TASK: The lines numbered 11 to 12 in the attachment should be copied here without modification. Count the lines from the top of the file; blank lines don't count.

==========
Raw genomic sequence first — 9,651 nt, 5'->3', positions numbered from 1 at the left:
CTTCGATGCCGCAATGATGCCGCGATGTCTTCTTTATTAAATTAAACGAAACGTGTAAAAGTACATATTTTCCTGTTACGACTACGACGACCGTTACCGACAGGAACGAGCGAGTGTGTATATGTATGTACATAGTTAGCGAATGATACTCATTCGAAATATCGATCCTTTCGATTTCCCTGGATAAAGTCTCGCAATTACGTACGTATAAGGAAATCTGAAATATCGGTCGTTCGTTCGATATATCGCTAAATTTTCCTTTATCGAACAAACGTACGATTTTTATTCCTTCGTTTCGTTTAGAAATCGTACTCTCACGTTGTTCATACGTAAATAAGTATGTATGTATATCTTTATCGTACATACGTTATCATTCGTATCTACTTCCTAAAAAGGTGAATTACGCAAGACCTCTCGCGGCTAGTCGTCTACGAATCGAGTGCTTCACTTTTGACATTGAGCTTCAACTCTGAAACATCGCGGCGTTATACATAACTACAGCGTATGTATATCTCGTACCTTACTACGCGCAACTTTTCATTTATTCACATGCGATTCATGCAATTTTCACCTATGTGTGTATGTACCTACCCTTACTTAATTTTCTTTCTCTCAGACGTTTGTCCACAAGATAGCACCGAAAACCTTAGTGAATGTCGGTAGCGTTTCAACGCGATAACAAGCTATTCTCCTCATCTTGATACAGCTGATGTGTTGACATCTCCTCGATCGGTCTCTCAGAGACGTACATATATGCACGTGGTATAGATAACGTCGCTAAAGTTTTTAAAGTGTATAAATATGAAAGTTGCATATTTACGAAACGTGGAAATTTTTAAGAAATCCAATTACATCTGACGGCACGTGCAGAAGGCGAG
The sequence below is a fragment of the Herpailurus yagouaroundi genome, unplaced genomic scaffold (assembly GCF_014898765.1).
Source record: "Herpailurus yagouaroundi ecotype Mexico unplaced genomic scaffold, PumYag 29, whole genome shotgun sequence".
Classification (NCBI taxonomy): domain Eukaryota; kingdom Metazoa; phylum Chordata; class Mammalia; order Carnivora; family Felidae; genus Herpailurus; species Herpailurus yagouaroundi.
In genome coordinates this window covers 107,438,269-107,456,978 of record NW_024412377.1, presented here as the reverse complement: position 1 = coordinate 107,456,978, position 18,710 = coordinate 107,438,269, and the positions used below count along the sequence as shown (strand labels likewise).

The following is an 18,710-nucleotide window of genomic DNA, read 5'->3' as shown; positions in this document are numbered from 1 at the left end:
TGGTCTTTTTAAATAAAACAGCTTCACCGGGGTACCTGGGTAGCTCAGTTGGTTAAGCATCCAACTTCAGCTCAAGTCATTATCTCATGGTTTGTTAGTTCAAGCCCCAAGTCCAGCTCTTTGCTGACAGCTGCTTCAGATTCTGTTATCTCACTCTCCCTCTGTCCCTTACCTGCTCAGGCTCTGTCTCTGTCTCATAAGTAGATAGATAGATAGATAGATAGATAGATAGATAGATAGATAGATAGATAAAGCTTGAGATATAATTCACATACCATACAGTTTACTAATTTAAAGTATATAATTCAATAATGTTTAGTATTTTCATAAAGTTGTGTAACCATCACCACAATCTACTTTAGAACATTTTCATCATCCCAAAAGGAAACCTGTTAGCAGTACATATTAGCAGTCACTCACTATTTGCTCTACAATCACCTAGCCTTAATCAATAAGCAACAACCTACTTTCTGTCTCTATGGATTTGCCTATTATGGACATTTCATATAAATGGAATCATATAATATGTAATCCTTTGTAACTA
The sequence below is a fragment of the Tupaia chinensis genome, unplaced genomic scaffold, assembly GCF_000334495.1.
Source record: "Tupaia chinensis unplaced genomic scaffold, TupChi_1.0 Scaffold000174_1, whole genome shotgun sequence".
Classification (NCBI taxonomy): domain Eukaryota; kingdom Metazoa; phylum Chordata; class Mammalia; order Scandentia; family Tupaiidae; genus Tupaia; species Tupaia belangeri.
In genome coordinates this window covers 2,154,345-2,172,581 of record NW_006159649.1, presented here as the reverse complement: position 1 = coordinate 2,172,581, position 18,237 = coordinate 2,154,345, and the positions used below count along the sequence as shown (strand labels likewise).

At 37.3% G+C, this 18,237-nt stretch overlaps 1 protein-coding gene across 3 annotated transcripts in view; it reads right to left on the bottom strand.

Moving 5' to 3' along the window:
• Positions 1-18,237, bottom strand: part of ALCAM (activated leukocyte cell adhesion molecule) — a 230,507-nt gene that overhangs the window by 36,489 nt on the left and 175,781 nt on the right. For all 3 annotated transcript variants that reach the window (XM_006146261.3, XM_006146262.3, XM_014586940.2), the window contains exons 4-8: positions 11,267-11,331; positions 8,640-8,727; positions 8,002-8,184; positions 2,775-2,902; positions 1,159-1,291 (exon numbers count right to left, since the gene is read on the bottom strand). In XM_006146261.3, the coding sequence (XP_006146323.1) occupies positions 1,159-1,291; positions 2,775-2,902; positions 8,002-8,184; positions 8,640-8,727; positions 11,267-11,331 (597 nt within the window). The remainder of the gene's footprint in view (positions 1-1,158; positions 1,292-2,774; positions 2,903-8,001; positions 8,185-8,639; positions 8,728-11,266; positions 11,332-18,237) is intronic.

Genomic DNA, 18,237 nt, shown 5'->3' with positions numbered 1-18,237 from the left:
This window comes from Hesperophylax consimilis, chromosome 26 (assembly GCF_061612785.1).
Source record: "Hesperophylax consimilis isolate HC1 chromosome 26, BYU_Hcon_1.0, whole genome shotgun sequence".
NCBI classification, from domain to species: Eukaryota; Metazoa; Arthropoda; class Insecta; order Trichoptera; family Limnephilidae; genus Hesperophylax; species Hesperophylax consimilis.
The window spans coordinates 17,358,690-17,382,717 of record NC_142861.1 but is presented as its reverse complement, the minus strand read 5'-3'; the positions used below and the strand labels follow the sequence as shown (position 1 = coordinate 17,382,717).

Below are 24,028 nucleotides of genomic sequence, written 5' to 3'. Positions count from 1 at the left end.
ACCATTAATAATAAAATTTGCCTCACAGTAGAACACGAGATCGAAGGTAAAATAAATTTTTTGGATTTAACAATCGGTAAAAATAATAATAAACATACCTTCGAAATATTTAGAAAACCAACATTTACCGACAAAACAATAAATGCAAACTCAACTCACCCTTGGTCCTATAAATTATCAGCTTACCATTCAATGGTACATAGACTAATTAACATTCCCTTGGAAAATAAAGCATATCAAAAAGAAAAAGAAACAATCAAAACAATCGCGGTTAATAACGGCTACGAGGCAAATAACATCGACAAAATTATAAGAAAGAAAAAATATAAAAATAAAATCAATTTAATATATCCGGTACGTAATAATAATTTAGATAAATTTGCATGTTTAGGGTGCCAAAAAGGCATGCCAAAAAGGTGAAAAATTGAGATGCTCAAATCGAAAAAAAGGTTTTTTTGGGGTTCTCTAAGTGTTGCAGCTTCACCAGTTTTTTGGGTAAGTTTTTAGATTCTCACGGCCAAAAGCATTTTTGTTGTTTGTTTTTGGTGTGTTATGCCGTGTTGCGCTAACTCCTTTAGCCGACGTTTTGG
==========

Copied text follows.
Classification (NCBI taxonomy): domain Eukaryota; kingdom Metazoa; phylum Chordata; class Mammalia; order Scandentia; family Tupaiidae; genus Tupaia; species Tupaia belangeri.
In genome coordinates this window covers 2,154,345-2,172,581 of record NW_006159649.1, presented here as the reverse complement: position 1 = coordinate 2,172,581, position 18,237 = coordinate 2,154,345, and the positions used below count along the sequence as shown (strand labels likewise).